TYLER (KYTX) - Nearly half of all Americans take at least one prescription drug every month. And, that can can get expensive, which is why many people choose to buy generic drugs- or your insurance provider may require generics when available. But, do they work just as well? Local health experts break down whether all drugs are created equal.
Tyler neurologist Dr. Gina Jetter says brand name drugs are the exact same every single time we get them, but the Food and Drug Administration doesn't enforce the same kind of consistency in generics. In fact, each batch can vary from the brand name up to 10% at a time.
"Your generics can be off up to 10% off at a time?"
"Yes." says Dr. Jetter. "And, the problem you get into is you may go to your pharmacy and you may get a generic. And then, the next time you get a refill, it's a different generic."
But is 10% really that much of a roller coaster for your body to handle each time you refill your prescription Dr. Jetter says, for certain people, yes.
"Hey! your blood pressure looks great today though! Excellent."
She specializes in epilepsy. Many of her patients take medicine to control their seizures..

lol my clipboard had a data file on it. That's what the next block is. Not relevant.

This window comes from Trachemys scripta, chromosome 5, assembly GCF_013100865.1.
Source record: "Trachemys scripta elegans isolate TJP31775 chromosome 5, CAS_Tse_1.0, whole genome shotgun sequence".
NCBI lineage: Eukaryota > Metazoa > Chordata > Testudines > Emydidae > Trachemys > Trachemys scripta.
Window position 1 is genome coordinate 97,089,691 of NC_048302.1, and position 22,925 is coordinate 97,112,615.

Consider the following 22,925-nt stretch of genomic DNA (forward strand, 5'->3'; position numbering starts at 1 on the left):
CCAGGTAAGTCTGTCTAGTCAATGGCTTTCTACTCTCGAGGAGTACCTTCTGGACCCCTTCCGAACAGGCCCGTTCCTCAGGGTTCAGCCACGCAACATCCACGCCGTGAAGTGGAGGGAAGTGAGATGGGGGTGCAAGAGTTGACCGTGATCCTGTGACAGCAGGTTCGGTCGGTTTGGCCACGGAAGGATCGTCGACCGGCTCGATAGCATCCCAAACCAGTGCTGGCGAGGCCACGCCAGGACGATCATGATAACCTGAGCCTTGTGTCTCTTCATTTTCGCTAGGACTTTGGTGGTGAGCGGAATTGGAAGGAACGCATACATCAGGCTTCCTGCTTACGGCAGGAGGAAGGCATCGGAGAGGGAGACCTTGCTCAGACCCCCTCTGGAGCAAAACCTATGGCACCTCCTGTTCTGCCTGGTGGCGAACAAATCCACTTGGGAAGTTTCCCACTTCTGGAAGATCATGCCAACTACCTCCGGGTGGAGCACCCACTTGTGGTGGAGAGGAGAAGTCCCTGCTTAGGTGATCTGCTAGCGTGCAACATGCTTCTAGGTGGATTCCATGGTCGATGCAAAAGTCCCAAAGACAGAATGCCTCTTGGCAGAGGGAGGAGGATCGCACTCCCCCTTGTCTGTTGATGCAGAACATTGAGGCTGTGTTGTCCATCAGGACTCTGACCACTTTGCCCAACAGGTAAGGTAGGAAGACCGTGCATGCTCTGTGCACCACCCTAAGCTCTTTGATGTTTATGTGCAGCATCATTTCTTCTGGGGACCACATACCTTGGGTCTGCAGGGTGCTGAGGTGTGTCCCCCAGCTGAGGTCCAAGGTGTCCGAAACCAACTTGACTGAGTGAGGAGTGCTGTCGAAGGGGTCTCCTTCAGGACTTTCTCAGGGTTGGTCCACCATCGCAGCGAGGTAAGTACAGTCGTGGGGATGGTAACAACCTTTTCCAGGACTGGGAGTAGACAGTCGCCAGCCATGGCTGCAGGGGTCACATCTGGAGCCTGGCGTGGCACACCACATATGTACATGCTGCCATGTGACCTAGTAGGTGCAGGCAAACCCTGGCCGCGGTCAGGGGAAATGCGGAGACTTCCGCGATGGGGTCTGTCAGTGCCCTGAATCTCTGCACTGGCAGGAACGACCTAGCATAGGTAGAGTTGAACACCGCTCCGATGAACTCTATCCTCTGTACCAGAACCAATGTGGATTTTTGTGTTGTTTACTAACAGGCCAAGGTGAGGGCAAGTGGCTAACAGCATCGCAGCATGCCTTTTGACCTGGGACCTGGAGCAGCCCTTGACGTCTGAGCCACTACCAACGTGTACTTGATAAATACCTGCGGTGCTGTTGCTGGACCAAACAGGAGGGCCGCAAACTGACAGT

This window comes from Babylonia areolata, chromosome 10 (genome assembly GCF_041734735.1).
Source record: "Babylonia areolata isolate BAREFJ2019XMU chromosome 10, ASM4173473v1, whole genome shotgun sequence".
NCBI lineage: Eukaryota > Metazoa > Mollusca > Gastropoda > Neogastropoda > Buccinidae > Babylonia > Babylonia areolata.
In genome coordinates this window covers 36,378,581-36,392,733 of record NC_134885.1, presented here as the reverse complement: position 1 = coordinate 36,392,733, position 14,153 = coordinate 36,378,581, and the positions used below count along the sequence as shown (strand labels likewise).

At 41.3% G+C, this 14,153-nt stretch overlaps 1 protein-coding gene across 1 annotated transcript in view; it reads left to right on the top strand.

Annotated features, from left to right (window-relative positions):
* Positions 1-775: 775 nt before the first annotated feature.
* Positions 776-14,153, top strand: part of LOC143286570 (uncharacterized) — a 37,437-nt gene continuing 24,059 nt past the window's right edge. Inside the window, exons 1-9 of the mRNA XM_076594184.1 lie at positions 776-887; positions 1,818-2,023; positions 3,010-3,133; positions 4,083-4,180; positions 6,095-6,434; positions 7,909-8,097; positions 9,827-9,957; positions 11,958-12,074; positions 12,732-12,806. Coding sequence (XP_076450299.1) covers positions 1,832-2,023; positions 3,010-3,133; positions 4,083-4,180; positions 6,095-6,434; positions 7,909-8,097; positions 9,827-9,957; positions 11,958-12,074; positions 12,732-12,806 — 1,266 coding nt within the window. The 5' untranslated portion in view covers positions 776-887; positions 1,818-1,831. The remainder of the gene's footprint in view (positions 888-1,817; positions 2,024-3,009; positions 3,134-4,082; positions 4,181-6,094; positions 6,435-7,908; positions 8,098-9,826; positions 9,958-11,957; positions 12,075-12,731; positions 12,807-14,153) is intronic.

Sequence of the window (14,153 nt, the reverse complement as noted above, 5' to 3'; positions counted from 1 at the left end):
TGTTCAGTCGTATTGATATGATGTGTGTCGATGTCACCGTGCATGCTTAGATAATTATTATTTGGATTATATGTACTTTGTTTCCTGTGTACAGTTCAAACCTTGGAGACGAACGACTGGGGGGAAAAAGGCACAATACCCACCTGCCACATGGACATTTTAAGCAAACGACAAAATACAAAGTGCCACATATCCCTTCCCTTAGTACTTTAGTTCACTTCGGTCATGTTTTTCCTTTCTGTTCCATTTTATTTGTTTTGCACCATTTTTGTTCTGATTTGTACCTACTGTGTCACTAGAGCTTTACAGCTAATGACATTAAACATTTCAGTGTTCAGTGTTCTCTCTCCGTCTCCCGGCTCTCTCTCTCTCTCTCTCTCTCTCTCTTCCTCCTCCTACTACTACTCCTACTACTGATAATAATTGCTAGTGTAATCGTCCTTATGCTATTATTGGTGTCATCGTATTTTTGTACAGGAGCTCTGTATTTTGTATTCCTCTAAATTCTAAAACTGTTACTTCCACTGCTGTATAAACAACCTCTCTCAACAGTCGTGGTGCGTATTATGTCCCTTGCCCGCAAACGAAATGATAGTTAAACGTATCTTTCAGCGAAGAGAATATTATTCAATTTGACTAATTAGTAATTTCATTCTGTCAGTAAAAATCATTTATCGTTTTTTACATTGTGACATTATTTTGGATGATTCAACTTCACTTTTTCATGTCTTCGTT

"So that you can drive, you can go to work, you can go to school. And, if it's off by even a 10%- and some of the medicines have a very narrow range what they work- less they won't work- more they give you too many side effects."
This roller coaster of medicine levels was too much for Shannon Wilks. She's a heart disease survivor who takes 13 pills per day. She says most of them are brand name.
"Your name brands are much more expensive. But, the outcome of it is that my healthcare is less expensive, if that makes sense. When i ran into an issue with a generic, i was back in the hospital."
Tyler pharmacist David Davis says it's better to go brand name when you're taking medications that work intricately to control issues, like seizures and heart problems.
"Yes, there are some generics that i can take, but the majority of them, especially when you're dealing with your heart or the sensitivity, i don't take any generics." says Wilks. "I have to take the name brand."
But, it depends on the patient.
"Everybody's made up a little bit differently." says Davis. "So, sometimes those meds do work exactly the same."
An obvious advantage to generics is the lower cost. For some patients, it can be the difference between $10 and $300 dollars for a 90-day supply.
"With the huge cost of medicine and healthcare- we as physicians, should try to reduce healthcare costs as much as possible." says Dr. Jetter. "So, if there is a patient on a generic medicine and they are doing well, i will continue them."
Dr. Jetter says generics make sense, economically. So, if you're not having any problems, there's no need to switch to brand name.
Pharmacist David Davis says there are times when generics are practically always a safe bet. Most antibiotics, pain medications, allergy prescriptions, and over the counter medicines are ok to take generic.